“Do not neglect to show hospitality to strangers, for by doing so that some have entertained angels without knowing it” ~ Hebrews 13:2 | King James Version
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Here’s one thing you can do that's guaranteed to make your life a little happier: take a few minutes and do something outside of your normal routine. Take a different route home. Go outside and walk through the leaves. Smile at a stranger.
Better yet, ask them how their day is going
There's nothing better than a tidbit of someone else's life, as told by them. The possibilities for little sparks of joy and gratitude are endless.
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If you're ever in Des Moines on a Sunday morning, you'll find us at Principal Park. Me, in some variation of pajamas. And we go again and again because their breakfast is amazing. Order any variety of omelets, knowing they're huge, but you'll bring most of it home. Your future self will love you extra.
She's waited on us for as long as I can remember. But it wasn't until recently that we discovered her husband is from Ethiopia. “You're kidding,” I say. “My stepmom's parents were missionaries there for nearly two decades!”
Her eyes light up.
The conversation switches to food and the dishes they love to make at home. Those, like the Kik Alicha (The Veggie's second most popular recipe)
She shares the best places in town to buy injera and berbere. I make a mental note to ask for a favorite recipe. And now, a new friend.
One evening on our way back from the dog park, the loveliest woman happened upon the elevator. “We were just talking about our day. How was yours?” my husband asks. She paused ever-so-slightly and before sharing the good news. Her son-in-law become a US citizen (that very day!)
To celebrate, their family had just gone out for dinner. Tears filled her eyes. “I'm sorry, I've had a little too much wine. It's just that I'm so very happy”
I give her a hug
— — —
At an Oklahoma City nail salon, around 8:00 in the evening, I sip a smoothie and I find myself chatting with the woman next to me. She tells me the story of meeting her spouse after a terrifically poor haircut. That every day after he's marveled at her vast and inexplicable improvement.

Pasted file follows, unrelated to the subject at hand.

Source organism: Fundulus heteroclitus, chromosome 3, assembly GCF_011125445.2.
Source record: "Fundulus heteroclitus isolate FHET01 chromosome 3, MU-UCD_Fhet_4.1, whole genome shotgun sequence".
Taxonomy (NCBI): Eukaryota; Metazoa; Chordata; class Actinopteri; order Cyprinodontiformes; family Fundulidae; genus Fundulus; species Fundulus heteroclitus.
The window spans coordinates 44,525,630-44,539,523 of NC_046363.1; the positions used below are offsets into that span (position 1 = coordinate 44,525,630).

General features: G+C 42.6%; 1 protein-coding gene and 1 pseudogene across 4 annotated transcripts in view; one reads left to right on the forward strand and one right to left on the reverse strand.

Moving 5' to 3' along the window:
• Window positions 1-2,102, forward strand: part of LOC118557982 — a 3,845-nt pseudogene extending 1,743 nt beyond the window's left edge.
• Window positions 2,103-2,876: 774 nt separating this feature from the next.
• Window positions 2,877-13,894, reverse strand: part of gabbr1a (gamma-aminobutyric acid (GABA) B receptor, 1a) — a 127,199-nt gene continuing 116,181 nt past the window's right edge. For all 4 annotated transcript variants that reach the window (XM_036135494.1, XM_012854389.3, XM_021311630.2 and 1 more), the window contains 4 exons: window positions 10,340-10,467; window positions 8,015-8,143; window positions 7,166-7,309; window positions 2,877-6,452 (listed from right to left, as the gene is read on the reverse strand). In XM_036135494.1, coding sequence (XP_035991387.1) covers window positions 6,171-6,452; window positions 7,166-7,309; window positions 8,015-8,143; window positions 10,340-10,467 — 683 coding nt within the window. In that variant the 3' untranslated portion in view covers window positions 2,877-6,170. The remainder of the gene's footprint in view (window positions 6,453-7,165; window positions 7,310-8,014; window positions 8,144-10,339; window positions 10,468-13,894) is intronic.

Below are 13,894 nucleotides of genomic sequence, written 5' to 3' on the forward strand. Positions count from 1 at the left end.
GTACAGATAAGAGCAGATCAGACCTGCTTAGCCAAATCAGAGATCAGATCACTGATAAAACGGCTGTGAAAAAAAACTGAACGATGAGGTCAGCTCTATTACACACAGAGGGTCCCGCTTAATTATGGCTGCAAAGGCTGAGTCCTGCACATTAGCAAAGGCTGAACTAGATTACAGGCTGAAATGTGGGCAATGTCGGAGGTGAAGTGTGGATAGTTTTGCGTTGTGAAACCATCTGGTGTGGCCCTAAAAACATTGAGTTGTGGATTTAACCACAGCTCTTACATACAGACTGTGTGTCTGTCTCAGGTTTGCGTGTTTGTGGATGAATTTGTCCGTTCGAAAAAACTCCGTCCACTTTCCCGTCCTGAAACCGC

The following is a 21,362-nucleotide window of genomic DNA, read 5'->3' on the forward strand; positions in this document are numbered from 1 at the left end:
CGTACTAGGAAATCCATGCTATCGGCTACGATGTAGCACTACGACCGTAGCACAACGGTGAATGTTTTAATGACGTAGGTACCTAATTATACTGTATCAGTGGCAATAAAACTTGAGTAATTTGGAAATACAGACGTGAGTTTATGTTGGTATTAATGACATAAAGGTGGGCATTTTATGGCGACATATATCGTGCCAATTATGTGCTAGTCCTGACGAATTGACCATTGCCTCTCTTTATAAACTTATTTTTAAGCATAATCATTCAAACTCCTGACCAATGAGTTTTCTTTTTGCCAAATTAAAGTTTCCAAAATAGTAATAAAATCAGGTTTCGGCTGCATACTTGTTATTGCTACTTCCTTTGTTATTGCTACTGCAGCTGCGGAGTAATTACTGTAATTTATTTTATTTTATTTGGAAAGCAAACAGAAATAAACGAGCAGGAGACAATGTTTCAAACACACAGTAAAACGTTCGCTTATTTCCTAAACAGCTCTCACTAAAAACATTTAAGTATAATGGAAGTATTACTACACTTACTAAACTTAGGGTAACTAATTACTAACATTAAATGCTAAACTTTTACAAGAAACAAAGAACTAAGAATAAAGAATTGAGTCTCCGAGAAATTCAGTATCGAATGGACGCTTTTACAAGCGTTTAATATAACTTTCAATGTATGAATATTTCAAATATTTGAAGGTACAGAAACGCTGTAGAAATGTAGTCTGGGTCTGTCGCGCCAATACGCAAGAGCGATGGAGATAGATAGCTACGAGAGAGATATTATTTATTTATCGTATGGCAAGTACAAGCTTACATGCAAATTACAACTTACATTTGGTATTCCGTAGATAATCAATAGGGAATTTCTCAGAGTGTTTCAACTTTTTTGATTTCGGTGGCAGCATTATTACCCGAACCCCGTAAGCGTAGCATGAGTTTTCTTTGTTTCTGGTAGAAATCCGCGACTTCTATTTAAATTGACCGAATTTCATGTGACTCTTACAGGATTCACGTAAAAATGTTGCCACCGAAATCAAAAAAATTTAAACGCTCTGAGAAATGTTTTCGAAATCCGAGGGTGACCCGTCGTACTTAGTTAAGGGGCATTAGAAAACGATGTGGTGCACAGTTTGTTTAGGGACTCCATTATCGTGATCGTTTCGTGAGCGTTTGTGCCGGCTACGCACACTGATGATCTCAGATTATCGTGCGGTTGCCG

At his vast and inexplicable luck.
And the time in New Orleans, when I took my first Uber ride and came away with the sweetest idea for dinner.
It’s the oddest thing, yes? We press a few buttons on our phone, and a stranger appears to drive us somewhere. At first, I thought the whole thing was awkward. Then a bit creepy. So in my attempt at easing anxiety, I decided to start a conversation.
A lot of the drivers, he tells me are immigrants. This is their second (or third) job; mostly nights or early mornings. I came away with such admiration. How hard they work to make ends meet for their families or the dream of a family.
As it turns out, his immigrated from Italy. We talked about the beauty of local ingredients in season and making great food with whatever is available. Not to mention, the nostalgia of childhood and a few of our favorite and familiar rituals.
He told me of his Italian grandfather's signature pasta dish, a roasted eggplant, mushroom, and zucchini sauce. He'd let the veggies simmer in marinara sauce all day, black olives for a salty bite, and freshly grated parmesan added at the end. Served alongside his grandma's signature dinner salad of iceberg lettuce, celery, tomato, and shaved carrots. A simple oil and vinegar dressing drizzled over the top.
“Heat up your oven and roast some eggplant, zucchini, and mushrooms. Cook up some pasta, whatever shape you have. Cook it up. Make a simple tomato sauce, and whatever you do, add a splash of red wine. Cook until the liquid reduces. Add the veggies and simmer. Serve it with a simple salad”
We made a variation for dinner last weekend. I’ll definitely be making it again.
Roasted Eggplant, Mushroom, and Zucchini Sauce
Roasted Veggies + Pasta
- 1 lb eggplant, cut into 1" cubes
- ½ lb zucchini, cut into 1" cubes
- ¼ lb mushrooms, stems removed and cut into 1" cubes
- ¼ cup olive oil + more for drizzling
- 12 oz pasta (any small shape will be great)
- ¼ cup extra virgin olive oil
- pinch crushed red pepper flakes (more or less, depending on your tolerance for heat)
- ½ tsp salt
- 3 cloves garlic, chopped fine
- 1 (28 oz) can crushed red tomatoes
- zest of one lemon (optional)
- 2 Tbsp brine-packed capers, drained
For Serving (Optional)
- grated ricotta Salata or Parmesan cheese
- fresh mint or basil leaves
Roast the Veggies
- Preheat oven to 450 degrees and line a baking sheet with parchment paper.
- On the baking sheet, spread out eggplant cubes and peppers. Toss with 3 tablespoons oil and a strong pinch of salt. Roast twenty minutes
- Add the chopped zucchini and mushrooms to the baking sheet, drizzle with a tablespoon or two of olive oil and a small pinch of salt. Give everything a quick mix with your spatula.
- Roast 15-20 minutes more until the veggies are very soft and the eggplant is golden brown
Cook the Pasta
- Meanwhile, cook pasta in well-salted boiling water until al dente. Drain.
Make the Pasta Sauce
- In a saucepan, combine the olive oil, red pepper flakes, salt, and garlic. Stir while you heat the saucepan over medium-high heat. Saute 30-45 seconds or until everything is fragrant (be extra diligent because you don't want the garlic to burn)
- Stir in the tomatoes and heat to a gentle simmer, this takes just a couple minutes.
- Remove from heat and taste. If the sauce needs more salt to add it now. Stir in the lemon zest (if using)
Combine and Serve
- Add the veggies and capers to the pan with tomato sauce and bring to a simmer. How long it simmers is really up to you. It could be ready now, or I let mine go for thirty minutes or more on a slow simmer, stirring occasionally
- Serve over pasta with sprinkles of cheese and herbs